Weekly Update: Creating a more transparent City Hall


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When I ran for mayor, I promised that I would measure results of how we’re performing, share those results with the public, and hold the City of Memphis accountable.

So this week, we launched the new data.memphistn.gov, where you can access performance data related to more than 30 City functions — items such as 911 call answer time, Fire Department response time, Memphis Animal Services euthanasia statistics, and Code Enforcement requests. This is the same data that we use on a daily basis to guide government decisions and investments.

Also this week, I signed an executive order formalizing the City’s commitment to open data and creating a data governance committee that will implement this new open data program in the years to come. (You can find a PDF of the order at memphistn.gov/communications.)

This new data site and my executive order are continued proof that we’re comfortable with being held accountable by the public. Our goal is to be the most communicative and transparent administration in City Hall history.

We hope you’re seeing the difference.

Help us: We’ve seen increases in two particular crimes recently -- car thefts, and thefts from cars. We’re increasing enforcement and keeping a keen eye out on patrols, but this is also a place where you can help us, too.

A common factor in the uptick of these crimes? People leaving keys inside their cars while running. In fact, there were over 120 such thefts just last month. That simply makes it too easy for criminals. And, as MPD always says, “stow it, don’t show it.”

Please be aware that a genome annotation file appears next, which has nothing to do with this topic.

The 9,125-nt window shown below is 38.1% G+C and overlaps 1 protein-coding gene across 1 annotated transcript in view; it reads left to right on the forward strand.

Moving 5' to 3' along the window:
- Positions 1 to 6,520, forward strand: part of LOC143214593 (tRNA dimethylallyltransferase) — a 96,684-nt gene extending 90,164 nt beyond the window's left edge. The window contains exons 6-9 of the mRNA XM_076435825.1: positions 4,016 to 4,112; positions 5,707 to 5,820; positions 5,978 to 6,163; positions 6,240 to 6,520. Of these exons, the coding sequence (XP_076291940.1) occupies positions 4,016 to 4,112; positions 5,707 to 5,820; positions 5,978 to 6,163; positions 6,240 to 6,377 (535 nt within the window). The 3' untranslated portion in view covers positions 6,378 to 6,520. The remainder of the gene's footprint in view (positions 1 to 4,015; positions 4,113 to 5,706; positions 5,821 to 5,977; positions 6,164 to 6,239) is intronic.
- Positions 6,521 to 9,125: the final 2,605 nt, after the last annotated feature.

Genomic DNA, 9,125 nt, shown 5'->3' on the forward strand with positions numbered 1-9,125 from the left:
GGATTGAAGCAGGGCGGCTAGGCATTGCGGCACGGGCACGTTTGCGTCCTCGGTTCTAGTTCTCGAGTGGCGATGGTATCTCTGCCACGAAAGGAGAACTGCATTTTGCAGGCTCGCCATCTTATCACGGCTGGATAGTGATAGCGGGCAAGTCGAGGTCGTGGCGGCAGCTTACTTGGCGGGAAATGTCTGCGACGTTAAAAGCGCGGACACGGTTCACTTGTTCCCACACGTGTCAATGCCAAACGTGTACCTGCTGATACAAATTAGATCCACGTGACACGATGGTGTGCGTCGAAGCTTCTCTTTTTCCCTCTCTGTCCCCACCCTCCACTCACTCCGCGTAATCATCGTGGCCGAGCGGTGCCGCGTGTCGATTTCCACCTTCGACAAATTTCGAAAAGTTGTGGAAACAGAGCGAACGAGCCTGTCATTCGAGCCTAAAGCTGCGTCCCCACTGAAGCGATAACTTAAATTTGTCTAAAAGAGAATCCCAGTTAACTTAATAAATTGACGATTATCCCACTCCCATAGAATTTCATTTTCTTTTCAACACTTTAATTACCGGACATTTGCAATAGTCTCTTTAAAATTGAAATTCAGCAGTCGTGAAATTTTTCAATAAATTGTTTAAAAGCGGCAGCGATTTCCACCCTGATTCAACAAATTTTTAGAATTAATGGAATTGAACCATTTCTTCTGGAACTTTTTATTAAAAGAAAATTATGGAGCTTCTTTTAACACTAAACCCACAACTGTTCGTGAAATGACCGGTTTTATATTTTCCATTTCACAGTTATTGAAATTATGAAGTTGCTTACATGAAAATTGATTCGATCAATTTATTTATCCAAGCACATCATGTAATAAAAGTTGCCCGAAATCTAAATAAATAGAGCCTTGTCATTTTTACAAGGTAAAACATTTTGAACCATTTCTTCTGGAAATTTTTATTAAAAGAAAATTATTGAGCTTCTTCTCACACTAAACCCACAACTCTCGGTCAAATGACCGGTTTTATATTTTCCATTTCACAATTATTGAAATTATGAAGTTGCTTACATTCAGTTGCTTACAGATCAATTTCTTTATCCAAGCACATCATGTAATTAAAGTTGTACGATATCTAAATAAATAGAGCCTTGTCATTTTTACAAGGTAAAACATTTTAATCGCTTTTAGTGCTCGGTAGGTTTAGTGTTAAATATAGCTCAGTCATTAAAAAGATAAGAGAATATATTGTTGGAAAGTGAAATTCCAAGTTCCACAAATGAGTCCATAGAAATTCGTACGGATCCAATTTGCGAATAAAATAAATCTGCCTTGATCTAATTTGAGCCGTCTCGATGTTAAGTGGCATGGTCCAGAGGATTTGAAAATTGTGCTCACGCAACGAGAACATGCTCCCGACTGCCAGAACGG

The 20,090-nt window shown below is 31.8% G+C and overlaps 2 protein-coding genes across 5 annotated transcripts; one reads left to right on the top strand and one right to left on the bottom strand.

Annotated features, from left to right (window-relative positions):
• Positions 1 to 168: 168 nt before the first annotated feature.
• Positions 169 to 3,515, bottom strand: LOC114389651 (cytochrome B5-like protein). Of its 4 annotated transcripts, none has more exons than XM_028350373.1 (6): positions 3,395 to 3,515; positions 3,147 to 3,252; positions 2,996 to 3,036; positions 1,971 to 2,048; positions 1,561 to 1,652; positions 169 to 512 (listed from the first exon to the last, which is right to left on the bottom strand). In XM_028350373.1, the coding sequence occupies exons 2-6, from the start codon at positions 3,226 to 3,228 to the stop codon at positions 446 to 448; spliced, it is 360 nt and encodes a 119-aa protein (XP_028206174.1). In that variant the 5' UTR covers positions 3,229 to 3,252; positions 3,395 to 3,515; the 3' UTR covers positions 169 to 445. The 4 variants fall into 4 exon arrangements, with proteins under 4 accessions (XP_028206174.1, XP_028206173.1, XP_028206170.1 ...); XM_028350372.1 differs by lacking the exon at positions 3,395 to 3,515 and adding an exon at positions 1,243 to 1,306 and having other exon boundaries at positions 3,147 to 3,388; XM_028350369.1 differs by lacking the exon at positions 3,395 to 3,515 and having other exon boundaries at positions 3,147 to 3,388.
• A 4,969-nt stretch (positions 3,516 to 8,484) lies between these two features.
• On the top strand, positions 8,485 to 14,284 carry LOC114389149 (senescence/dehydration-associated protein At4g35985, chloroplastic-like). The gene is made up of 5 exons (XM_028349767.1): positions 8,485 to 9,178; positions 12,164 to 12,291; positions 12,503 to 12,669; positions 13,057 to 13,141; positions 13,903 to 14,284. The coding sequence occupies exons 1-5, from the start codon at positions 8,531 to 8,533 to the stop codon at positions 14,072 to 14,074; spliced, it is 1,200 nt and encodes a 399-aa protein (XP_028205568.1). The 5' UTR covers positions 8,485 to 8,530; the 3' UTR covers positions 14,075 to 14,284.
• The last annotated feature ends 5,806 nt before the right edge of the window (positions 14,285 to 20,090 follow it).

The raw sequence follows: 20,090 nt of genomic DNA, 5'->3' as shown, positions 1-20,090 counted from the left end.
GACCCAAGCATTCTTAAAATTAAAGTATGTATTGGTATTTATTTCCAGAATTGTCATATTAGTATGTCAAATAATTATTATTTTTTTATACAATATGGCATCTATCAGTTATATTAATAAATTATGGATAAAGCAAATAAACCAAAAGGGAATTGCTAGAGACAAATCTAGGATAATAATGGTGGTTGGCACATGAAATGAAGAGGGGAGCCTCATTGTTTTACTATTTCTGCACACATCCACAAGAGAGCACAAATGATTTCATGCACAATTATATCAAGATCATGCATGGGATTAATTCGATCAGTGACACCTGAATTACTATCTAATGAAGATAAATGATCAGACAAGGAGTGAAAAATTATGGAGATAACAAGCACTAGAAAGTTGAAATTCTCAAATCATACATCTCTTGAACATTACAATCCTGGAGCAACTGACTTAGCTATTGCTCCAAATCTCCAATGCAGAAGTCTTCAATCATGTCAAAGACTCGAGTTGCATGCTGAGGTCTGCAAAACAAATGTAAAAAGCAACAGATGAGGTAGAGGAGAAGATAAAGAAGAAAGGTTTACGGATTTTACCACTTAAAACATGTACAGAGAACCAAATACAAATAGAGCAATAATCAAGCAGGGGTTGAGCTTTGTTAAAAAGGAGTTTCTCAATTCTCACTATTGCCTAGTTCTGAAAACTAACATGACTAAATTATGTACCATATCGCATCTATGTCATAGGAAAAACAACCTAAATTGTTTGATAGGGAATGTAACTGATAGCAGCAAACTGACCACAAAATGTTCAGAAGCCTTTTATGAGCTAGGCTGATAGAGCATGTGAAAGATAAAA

To underscore just how much these crimes are affecting our overall picture, Part I crimes (our more serious crimes) were up 3.5 percent in January 2018 when compared to January 2017. But if the car thefts and thefts from cars were only flat from last year and not up, our Part I crimes would have been down 4 percent. (That also means, by the way, that our violent crimes were down about 10 percent in January.)

A few quick items from a busy week:

  • I was proud to represent Memphis at the first meeting of Gov. Bill Haslam’s TNH20 steering committee, which will help the state draft a statewide plan for water availability. Protecting our aquifer is important to me and to all of Memphis, so I am eager to continue the conversation.
  • The Memphis chapter of the National Association of Women Business Owners honored me with the 2018 MWBE Champion award this week. Improving the City’s performance with women- and minority-owned businesses has been a priority of mine. In our first full fiscal year, we improved 61 percent from the prior fiscal year.
  • Work Local is expanding. Our innovative partnership with the Hospitality Hub to positively affect the lives of homeless Memphians continues to grow.
  • We awarded $38,300 in crime prevention grants to 16 Memphis neighborhoods Tuesday night. In the life of this program, which is funded by proceeds from red light cameras, we've awarded $315,494 in grants across our city. Learn more here.

Honoring Mr. Cole and Mr. Walker: On my way into City Hall Thursday morning, I stopped by the historical marker that stands at Colonial and Sea Isle roads honoring Echol Cole and Robert Walker, the two sanitation workers crushed to death in the back of a garbage truck 50 years ago.

The MLK50 season in our city will be meaningful, full of important events and reminders. But through it all, let us always remember what happened Feb. 1, 1968: the deaths of Mr. Cole and Mr. Walker. May we never forget them, and may we always appreciate and respect the dignity of our solid waste employees.

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